China to Block All Crypto-Related Websites Using the Great Firewall

The Chinese government aims to block all websites related to cryptocurrency trading and Initial Coin Offerings (ICOs) within the country . The Great Firewall of China prevents anyone in the country from reaching foreign exchange sites.

China to restrict crypto and ICOs related websites

As stated above, the Chinese government has, reportedly, removed ads relating to Bitcoin and other virtual currencies from search engines and social media in the country.

Apparently, cryptocurrency-related advertisements have stopped showing on Baidu, China’s biggest search engine, and social media platform Weibo. It is almost a similar incidence to Facebook, which said it was banning cryptocurrency-related ads from Facebook.

China is known for blocking foreign websites with the firewall.

This will prevent financial risk according to local media. On Sunday, the People’s Bank of China-affiliated Financial News said risks were still present fuels by the illegal issuance, fraud and pyramid selling. Therefore, it said that overseas transactions and regulatory evasion have resumed.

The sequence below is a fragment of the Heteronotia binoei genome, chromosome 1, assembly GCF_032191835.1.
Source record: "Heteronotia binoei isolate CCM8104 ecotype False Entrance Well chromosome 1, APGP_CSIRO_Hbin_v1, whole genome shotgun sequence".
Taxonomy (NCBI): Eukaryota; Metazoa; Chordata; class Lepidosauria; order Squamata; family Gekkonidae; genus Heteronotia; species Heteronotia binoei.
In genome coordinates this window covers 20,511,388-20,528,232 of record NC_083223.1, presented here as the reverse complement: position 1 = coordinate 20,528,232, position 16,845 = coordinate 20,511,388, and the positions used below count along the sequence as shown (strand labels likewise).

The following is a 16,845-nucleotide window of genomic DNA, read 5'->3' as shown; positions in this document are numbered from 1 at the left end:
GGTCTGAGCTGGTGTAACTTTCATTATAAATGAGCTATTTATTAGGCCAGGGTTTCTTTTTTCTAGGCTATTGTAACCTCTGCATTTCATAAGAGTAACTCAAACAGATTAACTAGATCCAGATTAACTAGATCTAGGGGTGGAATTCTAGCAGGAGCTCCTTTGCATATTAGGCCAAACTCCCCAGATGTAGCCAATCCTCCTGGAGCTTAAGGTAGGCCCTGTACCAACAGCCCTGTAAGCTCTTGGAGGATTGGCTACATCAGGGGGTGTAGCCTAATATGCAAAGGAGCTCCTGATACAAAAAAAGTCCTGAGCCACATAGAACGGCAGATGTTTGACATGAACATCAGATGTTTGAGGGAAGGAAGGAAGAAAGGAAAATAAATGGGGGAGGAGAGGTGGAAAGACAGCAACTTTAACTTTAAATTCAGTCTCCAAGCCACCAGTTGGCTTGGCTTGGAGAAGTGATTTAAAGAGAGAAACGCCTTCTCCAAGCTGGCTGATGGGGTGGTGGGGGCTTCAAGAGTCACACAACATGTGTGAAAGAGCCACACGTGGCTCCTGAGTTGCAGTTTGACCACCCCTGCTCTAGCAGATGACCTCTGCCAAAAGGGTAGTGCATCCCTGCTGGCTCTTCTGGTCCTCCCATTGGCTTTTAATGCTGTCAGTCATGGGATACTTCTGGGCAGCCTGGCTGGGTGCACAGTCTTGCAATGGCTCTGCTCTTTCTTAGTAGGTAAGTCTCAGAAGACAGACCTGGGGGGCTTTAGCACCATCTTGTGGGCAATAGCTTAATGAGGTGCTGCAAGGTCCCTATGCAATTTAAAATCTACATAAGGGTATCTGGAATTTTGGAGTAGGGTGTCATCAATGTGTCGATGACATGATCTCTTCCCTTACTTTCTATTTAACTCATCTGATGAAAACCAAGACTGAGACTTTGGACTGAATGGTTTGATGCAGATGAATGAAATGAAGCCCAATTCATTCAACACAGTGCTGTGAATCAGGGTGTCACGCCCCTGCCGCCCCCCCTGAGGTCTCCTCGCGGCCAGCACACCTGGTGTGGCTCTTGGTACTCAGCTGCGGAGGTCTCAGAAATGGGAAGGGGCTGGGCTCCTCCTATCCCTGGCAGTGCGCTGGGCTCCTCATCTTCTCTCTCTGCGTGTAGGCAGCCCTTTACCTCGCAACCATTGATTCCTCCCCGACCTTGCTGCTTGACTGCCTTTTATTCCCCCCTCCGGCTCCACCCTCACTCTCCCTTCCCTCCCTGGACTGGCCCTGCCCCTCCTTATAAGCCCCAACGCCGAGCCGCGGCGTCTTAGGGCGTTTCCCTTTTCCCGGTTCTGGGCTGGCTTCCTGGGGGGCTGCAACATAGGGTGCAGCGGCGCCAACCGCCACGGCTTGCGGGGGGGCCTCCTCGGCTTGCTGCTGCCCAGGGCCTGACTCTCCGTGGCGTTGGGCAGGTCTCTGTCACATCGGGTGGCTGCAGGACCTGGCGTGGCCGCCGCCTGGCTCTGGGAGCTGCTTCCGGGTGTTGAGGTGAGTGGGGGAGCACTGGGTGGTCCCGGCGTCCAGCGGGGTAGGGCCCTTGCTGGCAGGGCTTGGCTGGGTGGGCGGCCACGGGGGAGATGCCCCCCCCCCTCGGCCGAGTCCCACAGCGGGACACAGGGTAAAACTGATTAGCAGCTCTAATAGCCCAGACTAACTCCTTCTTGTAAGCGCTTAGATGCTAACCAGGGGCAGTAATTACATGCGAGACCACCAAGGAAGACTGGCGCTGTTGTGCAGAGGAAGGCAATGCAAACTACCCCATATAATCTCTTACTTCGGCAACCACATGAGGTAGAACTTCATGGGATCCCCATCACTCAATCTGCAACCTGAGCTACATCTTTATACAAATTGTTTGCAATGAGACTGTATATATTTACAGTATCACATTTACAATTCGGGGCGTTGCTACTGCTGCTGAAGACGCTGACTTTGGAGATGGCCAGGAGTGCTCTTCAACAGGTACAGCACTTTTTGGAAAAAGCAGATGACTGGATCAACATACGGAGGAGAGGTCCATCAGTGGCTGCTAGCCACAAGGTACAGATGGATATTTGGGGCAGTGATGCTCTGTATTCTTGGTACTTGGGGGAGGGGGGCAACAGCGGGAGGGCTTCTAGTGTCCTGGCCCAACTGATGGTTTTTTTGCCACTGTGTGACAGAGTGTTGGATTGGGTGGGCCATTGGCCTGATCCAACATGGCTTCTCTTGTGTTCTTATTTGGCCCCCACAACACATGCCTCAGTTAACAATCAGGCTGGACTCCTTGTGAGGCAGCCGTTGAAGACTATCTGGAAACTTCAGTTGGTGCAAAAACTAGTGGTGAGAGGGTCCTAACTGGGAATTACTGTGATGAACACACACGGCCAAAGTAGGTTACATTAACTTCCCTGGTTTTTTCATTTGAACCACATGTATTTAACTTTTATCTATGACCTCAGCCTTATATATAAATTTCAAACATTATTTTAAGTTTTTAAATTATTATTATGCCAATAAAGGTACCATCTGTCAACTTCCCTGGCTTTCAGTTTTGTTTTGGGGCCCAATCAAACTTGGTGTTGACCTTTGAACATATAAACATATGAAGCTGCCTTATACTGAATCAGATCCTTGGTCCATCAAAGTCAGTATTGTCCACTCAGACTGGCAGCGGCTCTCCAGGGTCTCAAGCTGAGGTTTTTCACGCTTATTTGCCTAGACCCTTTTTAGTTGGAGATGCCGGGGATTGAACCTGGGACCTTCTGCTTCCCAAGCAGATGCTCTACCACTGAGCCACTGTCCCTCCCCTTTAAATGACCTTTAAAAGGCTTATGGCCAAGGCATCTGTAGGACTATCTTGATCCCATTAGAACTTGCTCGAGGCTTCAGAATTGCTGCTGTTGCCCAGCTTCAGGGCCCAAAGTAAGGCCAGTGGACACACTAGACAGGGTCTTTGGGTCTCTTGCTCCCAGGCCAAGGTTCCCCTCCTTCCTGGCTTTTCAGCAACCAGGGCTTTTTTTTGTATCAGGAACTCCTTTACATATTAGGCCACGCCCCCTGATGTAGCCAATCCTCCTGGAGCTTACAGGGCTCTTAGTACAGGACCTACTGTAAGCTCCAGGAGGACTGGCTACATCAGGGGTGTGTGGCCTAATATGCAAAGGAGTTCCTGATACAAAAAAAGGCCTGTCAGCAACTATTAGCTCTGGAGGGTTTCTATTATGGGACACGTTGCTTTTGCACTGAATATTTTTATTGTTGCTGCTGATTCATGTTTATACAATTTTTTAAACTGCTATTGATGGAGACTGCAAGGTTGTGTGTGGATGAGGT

The local media says that the recent effort by the government to shut down domestic exchanges did not bear fruits fully.

“ICOs and virtual currency trading did not completely withdraw from China following the official ban … after the closure of the domestic virtual currency exchanges. Many people turned to overseas platforms to continue participating in virtual currency transactions.”

The effort to close down exchanges and ICOs was partly because of the risks customers were exposed. For instance, one incidence involved angry investors who forcibly took Jiang Jie, a founder of an ICO project ATS. This was after the coin value dropped in price from 0.66 yuan to 0.13 yuan after the ICO and listing on an exchange in January.

Most people use Virtual Private Networks to trade cryptocurrencies according to a Tokyo-based Bitcoin trader. However, he said the current move might make it harder for people to circumvent the ban in the country.

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David Kariuki is a journalist who has a wide range of experience reporting about modern technology solutions including cryptocurrencies. A graduate of Kenya's Moi University, he also writes for Hypergrid Business, Cryptomorrow, and Cleanleap, and has previously worked for Resources Quarterly and Construction Review magazines.

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